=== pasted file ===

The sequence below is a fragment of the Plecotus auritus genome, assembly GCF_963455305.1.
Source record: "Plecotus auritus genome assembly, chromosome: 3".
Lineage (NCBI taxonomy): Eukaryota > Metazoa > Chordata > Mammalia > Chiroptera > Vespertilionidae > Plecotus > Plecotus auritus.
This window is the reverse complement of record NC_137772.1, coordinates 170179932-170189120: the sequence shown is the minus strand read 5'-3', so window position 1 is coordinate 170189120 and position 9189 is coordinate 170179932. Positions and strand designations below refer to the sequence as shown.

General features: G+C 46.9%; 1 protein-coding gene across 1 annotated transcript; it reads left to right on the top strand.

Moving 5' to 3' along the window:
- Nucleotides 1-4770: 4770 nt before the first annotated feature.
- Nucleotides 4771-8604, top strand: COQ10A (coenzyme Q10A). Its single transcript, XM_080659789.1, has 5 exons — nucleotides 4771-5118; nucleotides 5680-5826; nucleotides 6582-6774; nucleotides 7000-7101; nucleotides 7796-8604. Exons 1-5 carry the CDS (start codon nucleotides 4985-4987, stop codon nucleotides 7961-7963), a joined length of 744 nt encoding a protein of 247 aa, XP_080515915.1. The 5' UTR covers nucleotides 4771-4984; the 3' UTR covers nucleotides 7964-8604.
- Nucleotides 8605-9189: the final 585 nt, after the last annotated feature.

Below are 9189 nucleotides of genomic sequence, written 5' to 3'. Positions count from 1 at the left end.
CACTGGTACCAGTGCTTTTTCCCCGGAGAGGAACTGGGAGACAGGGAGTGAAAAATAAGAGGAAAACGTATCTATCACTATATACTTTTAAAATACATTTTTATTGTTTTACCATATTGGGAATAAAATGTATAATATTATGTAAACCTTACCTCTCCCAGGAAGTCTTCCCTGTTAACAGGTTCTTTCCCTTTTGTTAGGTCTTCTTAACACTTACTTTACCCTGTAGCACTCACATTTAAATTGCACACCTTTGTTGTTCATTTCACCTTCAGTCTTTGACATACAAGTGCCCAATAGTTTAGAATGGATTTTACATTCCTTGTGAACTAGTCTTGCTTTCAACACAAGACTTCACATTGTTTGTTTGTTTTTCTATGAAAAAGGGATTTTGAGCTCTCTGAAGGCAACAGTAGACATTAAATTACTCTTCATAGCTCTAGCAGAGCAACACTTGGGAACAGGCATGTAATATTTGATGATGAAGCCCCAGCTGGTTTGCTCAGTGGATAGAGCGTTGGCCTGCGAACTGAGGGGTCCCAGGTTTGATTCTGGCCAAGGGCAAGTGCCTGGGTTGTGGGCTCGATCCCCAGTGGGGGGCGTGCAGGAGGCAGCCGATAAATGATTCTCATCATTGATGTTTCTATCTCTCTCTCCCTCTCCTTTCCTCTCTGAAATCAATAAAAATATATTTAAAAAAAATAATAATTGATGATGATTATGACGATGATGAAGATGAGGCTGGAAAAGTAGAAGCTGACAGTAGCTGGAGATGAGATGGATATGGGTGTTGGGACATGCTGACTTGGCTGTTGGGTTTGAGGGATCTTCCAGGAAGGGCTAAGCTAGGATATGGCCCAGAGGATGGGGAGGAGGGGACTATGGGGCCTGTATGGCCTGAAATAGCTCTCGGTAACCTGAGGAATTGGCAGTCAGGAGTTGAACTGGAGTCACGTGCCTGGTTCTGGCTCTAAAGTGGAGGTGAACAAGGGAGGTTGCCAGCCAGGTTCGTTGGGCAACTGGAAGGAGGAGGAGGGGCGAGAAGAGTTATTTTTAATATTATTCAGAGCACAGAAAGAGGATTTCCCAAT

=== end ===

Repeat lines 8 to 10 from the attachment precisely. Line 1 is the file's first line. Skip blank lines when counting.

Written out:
- Nucleotides 4771-8604, top strand: COQ10A (coenzyme Q10A). Its single transcript, XM_080659789.1, has 5 exons — nucleotides 4771-5118; nucleotides 5680-5826; nucleotides 6582-6774; nucleotides 7000-7101; nucleotides 7796-8604. Exons 1-5 carry the CDS (start codon nucleotides 4985-4987, stop codon nucleotides 7961-7963), a joined length of 744 nt encoding a protein of 247 aa, XP_080515915.1. The 5' UTR covers nucleotides 4771-4984; the 3' UTR covers nucleotides 7964-8604.
- Nucleotides 8605-9189: the final 585 nt, after the last annotated feature.

Below are 9189 nucleotides of genomic sequence, written 5' to 3'. Positions count from 1 at the left end.